Friday, April 8, 2011

Fidley Watch - April Fools

Chris Philips, Managing Editor

The great philosopher, Forrest Gump, said, “Stupid is as stupid does.” A couple of criminals proved the adage last month in Seattle. Over the weekend of March 12th and 13th, thieves broke into all of the Sea Scout vessels tied to a dock in the North Lake Union neighborhood of Seattle. The target was pilothouse electronics, and some physical damage to locks and doors was observed on most of the boats.

Stolen from one of the vessels, the SSS Propeller, were three VHF radios, a GPS, a navigation computer and monitor, a Ritchie 8-inch ship’s compass, two binoculars, a sextant with storage box, a Davis Hand Held Compass and a brand new, still in the box NavCom AIS B unit.

Damaged in the theft, which was carried out with crowbars and bolt cutters, were a vhf radio, loud hailer and another GPS unit.

The Sea Scouts filed a police report, and Harbor Patrol investigated. The scouts’ insurance has a $10,000 deductible, so the losses, estimated to be $4,000 would be coming out of limited operating funds.

The following week an ad appeared on Craig’s List for an AIS unit exactly matching the description of the one stolen from the SSS Propeller. As a result of the discovery, the Sea Scouts initiated a “mini sting” operation and Seattle Harbor Police carried it out, meeting the sellers at a predetermined location. The harbor patrol was able to match the serial numbers, and took the AIS unit into custody along with the two criminal masterminds, who had arrived at the meeting in a stolen car.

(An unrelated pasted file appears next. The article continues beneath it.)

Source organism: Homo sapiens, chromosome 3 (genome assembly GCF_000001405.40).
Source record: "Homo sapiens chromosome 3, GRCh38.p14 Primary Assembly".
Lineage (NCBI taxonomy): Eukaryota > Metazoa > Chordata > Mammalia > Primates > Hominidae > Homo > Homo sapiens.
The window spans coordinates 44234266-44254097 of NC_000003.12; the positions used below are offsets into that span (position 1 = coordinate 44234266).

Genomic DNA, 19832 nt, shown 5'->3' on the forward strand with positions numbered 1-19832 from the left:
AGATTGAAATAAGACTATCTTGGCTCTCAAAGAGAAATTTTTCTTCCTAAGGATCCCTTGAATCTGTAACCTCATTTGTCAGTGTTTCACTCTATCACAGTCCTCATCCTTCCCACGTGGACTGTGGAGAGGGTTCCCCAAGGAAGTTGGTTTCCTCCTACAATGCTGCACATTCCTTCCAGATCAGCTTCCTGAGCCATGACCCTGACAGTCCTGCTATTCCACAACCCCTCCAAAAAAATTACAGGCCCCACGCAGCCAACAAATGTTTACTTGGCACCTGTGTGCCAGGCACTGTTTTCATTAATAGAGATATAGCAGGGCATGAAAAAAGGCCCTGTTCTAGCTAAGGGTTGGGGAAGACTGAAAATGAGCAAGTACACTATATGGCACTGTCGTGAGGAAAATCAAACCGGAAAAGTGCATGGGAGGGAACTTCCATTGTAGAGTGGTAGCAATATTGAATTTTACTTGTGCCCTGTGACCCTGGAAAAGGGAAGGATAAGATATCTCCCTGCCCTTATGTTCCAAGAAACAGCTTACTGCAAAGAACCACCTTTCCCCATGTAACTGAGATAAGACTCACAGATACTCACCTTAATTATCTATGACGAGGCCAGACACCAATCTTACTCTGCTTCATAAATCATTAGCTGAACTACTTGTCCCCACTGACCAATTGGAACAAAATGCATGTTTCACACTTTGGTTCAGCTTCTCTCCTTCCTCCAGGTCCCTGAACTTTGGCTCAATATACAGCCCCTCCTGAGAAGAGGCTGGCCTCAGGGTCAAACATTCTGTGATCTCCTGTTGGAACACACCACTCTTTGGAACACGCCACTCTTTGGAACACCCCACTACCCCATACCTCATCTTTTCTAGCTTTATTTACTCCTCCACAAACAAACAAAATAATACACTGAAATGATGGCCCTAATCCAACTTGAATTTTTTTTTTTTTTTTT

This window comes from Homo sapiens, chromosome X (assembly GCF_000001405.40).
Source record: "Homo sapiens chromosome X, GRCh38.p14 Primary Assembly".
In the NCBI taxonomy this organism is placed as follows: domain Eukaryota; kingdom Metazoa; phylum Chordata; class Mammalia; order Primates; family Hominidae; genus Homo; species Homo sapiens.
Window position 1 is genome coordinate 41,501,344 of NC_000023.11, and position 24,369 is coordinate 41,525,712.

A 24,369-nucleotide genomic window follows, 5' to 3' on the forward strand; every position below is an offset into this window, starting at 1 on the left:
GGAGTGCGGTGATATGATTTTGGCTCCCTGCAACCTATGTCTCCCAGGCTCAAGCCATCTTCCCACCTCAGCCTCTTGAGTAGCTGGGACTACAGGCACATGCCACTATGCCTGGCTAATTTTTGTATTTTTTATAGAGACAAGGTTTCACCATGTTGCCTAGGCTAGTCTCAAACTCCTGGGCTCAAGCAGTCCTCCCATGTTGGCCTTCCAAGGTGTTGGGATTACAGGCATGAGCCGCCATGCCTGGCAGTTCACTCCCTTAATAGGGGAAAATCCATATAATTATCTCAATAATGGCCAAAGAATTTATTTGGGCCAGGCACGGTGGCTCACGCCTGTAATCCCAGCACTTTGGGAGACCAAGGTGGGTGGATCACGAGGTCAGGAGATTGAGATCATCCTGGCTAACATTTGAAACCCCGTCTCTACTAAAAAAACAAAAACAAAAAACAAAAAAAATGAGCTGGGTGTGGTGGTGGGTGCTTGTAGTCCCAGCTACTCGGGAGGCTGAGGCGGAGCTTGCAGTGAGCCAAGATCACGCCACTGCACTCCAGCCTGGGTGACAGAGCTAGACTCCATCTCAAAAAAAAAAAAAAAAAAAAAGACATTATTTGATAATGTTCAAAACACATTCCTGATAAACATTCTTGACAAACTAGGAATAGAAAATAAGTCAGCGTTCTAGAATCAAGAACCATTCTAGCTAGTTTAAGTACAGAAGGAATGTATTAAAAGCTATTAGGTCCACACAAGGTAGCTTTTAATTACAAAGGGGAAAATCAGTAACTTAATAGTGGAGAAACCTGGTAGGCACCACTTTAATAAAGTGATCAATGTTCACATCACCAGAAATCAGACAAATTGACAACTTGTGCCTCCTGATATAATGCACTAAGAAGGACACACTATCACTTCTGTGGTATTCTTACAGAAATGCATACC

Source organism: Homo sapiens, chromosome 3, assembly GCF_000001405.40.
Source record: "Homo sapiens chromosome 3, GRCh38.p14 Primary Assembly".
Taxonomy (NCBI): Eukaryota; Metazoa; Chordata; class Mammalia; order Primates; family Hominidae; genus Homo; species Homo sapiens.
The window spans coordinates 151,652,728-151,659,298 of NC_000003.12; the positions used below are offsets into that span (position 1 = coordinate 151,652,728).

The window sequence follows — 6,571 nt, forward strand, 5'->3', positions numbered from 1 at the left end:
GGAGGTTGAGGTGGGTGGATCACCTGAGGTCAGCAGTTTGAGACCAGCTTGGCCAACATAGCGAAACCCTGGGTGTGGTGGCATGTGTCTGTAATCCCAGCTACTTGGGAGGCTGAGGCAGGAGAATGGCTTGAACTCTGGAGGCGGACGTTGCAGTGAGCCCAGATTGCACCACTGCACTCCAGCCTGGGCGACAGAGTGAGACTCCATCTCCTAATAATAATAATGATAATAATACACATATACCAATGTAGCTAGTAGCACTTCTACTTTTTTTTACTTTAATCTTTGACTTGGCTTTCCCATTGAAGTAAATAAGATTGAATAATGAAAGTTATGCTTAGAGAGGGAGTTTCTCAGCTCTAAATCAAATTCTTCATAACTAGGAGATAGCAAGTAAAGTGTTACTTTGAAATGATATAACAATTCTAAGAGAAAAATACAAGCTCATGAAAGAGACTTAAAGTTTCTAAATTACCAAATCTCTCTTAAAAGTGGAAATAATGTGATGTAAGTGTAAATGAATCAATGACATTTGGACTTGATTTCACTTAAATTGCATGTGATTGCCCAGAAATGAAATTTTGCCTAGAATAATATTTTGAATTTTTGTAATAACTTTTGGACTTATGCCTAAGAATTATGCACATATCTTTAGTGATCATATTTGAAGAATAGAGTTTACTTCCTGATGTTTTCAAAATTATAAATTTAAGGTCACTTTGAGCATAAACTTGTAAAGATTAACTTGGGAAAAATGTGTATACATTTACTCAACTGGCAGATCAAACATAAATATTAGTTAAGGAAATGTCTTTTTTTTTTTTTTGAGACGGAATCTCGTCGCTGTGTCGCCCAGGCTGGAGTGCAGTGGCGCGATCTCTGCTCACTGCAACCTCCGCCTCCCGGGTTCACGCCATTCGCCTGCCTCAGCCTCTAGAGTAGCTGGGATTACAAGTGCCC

With suspects in custody, it’s a pretty safe bet that most of the stolen items will eventually be recovered, but it could take time, depending on what is needed as evidence and what has already been sold.

In the meantime, the Sea Scout boats that were burgled are relying on donations and loans of equipment to continue operations.

Sea Scouting, part of the Boy Scouts of America, is a nationwide co-ed program organized to promote better citizenship and to improve members’ boating skills and knowledge through instruction and practice in water safety, boating skills and knowledge of a distinct region’s maritime heritage, as well as outdoor, social, and service experiences.

Most Sea Scouting units, called ships, have sailboats or power vessels for learning to sail and cruise, and every Sea Scout has a chance to try his hand at the tiller. All Scouts are taught safe and proper ship and boat handling, and Sea Scouts learn the meaning of buoys and lights, how to take advantage of wind and tide, and how to drop anchor or approach a dock. Sea Scouts also learn vessel maintenance and responsibility. It’s a safe bet that the felons involved in the looting of the Sea Scout ships aren’t graduates of the program.

As more high school and university graduates opt to stay ashore, qualified mariners are becoming scarce in the US. It’s in the best interest of those most in need of new employees, the US commercial maritime industry, to support programs like the Sea Scouts ( that introduce tomorrow’s workforce to the waterfront.